Some flies like crowds

Posted on October 11, 2017


Global population growth and migration from rural areas to cities has resulted in human settlements being concentrated in urban areas. A consequence of these patterns is an increase in consumption of food and other natural resources, as well as an increase in the production of waste. In Africa it has been calculated that close to 50% of solid waste to landfill is organic, largely comprising food waste. This has led some researchers to devise ways in which to "close the loop" between waste and food production by recycling nutrients that would otherwise be lost.

Agricultural, industrial, and household organic waste can be transformed into value-added products using a process termed "bioconversion". One promising approach is to use flies that are naturally associated with the breakdown of decaying material to convert waste into body mass. The flies can then be harvested and used as a source of proteins and fats that can be fed to livestock and farmed fish. Wild birds and fish would normally eat insects and a feed enriched with insect components represents a "paleo diet". Alternatively, flies reared on waste can also be converted into biodiesel.

To be able to convert the large quantities of organic waste produced by agriculture and other human activities and produce these value-added products, enormous numbers of flies are required. For this reason, and to reduce the space and resources required to house them, flies need to be kept at very high density. But just like some people who prefer the cosmopolitan lifestyle of living in cities, some fly species are better able to handle the pressures of living in crowded conditions and thrive when given the opportunity. For this reason, Nina Parry and Chris Weldon from the Department of Zoology and Entomology at the University of Pretoria have worked to establish which of four blowfly species could cope best when living at high density. Blowflies are easy to work with and are naturally associated with decaying meat and manure, and therefore could be a good option for the bioconversion of these organic waste types.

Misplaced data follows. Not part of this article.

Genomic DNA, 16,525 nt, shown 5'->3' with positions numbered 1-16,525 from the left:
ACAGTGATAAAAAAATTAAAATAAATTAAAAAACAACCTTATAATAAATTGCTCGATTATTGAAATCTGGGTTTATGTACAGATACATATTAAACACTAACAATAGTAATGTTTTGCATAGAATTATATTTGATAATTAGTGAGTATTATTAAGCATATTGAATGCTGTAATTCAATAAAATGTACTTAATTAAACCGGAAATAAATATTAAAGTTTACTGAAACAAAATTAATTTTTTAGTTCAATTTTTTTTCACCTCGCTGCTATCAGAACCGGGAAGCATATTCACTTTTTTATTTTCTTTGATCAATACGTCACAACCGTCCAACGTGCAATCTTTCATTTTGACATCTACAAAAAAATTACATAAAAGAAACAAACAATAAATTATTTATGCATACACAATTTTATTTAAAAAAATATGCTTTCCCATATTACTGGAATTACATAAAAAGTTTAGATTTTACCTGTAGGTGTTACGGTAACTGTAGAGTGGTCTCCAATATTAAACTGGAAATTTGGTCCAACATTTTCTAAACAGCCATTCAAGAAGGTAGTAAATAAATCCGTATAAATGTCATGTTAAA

The four fly species that have been tested are commonly found around your garbage bin: the African latrine blowfly, oriental latrine fly, copper-tailed blowfly, and green bottle fly. Flies of each species were kept at densities of 20, 50, 100, 250, 500, and 1 000 flies per 30 × 30 × 30 cm cage with an even number of females and males. Observations were recorded of the time it took for 50% of the flies to die, the number of eggs laid, and the number of eggs that hatched.

The species that had the lowest mortality while maintaining high egg production at a high density was the African latrine blowfly, which makes it the best-suited species that was assessed for the conditions experienced in bioconversion facilities. The green bottle fly had much higher egg production than any of the other species, but only at low density, which is not ideal for efficient use of space within a bioconversion facility. The copper-tailed blowfly also produced high numbers of eggs, but survival and egg production were low at higher densities. Fertility of the oriental latrine fly did not change in response to density, but this species had low egg production, making it less suitable for the production of large numbers of larvae for bioconversion of waste when space is limited.

Further research is required to test the suitability of blowfly species for the degradation of particular waste materials and conversion into usable body mass. However, results so far indicate that the African latrine blowfly is a promising candidate for use in bioconversion facilities due to its adaptability to crowded conditions. These flies could well be the new savvy city-goers of the fly world.


These results are published in full in: Parry, N.J., Pieterse, E. and Weldon, C.W. 2017. Longevity, fertility and fecundity of adult blow flies (Diptera: Calliphoridae) held at varying densities: Implications for use in bioconversion of waste. Journal of Economic Entomology. DOI: 10.1093/jee/tox251




- Author Dr Chris Weldon

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